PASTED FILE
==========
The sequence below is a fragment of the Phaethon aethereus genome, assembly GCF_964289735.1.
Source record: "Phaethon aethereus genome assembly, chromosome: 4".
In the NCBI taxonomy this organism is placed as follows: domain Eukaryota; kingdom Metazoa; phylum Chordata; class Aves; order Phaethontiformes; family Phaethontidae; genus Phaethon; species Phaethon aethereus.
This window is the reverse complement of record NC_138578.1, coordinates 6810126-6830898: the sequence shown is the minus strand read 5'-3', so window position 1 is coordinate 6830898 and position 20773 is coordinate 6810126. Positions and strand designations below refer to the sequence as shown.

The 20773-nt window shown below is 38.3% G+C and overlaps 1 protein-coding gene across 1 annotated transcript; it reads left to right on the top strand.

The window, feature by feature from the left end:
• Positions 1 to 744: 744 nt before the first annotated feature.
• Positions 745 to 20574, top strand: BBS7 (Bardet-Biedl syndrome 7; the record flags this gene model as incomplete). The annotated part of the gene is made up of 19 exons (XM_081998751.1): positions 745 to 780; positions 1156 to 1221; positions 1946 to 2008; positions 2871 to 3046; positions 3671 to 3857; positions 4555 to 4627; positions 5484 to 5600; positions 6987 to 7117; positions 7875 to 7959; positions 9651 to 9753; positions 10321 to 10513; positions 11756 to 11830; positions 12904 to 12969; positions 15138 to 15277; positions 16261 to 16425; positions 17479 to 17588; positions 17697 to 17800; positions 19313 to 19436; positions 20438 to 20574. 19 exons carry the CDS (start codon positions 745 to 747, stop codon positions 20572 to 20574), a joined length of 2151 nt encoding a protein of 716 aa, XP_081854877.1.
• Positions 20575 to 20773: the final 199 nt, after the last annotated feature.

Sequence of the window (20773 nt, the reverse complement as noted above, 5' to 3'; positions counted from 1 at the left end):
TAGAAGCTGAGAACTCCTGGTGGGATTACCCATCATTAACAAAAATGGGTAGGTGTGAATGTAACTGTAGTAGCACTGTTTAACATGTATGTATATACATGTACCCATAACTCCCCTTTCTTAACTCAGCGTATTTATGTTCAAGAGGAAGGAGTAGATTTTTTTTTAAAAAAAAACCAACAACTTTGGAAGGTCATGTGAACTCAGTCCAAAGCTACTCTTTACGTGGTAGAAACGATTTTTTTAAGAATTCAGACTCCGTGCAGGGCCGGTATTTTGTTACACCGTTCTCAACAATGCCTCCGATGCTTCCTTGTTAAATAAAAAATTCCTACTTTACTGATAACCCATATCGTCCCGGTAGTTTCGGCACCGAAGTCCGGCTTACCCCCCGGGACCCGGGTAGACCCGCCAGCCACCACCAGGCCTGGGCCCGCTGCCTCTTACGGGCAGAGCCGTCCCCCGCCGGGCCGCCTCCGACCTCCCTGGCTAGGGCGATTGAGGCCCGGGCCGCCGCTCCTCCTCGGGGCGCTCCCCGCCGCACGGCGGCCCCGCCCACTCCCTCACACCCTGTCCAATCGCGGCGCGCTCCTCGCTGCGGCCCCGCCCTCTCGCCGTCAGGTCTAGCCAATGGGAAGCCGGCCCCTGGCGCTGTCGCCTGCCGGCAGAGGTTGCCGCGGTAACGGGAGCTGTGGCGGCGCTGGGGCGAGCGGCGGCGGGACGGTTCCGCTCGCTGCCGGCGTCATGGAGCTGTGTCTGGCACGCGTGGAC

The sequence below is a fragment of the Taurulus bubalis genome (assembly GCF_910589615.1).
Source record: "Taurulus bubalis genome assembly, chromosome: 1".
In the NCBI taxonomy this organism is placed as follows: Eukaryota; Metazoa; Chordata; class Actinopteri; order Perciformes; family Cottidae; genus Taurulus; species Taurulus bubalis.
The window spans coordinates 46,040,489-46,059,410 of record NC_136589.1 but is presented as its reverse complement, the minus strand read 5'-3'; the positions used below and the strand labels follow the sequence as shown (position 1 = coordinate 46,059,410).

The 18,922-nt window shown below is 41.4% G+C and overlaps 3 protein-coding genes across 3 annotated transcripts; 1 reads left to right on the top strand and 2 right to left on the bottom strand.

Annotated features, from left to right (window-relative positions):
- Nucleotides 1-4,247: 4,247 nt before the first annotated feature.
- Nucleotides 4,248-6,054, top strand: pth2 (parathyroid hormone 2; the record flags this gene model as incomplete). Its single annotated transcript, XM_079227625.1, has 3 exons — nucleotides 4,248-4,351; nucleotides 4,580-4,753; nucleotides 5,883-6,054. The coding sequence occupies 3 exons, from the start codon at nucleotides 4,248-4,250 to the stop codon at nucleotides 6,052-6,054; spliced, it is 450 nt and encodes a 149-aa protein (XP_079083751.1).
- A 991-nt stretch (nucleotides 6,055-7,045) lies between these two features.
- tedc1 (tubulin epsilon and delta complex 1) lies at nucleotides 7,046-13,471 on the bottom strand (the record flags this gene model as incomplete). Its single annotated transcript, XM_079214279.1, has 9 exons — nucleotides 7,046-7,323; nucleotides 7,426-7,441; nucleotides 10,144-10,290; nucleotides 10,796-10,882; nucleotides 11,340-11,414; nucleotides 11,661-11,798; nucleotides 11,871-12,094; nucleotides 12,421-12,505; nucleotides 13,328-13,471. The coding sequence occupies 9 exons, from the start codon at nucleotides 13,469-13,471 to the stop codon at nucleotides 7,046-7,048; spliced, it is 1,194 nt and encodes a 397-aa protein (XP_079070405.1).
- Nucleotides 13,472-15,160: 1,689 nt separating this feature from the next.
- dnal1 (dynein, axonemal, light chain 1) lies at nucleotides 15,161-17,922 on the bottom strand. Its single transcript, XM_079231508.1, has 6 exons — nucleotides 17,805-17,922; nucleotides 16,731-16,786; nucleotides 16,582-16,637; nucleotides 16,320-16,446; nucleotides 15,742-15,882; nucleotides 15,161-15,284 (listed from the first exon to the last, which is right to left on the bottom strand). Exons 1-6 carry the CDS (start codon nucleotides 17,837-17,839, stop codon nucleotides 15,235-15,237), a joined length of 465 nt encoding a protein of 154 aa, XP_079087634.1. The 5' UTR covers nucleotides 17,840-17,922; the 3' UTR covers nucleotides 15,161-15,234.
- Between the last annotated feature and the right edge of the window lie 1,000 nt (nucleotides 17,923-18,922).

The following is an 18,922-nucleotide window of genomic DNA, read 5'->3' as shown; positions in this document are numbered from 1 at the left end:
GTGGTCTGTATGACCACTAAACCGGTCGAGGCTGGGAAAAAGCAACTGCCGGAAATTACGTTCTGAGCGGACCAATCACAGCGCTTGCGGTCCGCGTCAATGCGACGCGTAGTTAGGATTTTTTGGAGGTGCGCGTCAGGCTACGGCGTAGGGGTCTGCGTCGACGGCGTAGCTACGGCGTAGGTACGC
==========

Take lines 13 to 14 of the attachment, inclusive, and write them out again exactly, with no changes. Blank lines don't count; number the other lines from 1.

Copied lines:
Source record: "Taurulus bubalis genome assembly, chromosome: 1".
In the NCBI taxonomy this organism is placed as follows: Eukaryota; Metazoa; Chordata; class Actinopteri; order Perciformes; family Cottidae; genus Taurulus; species Taurulus bubalis.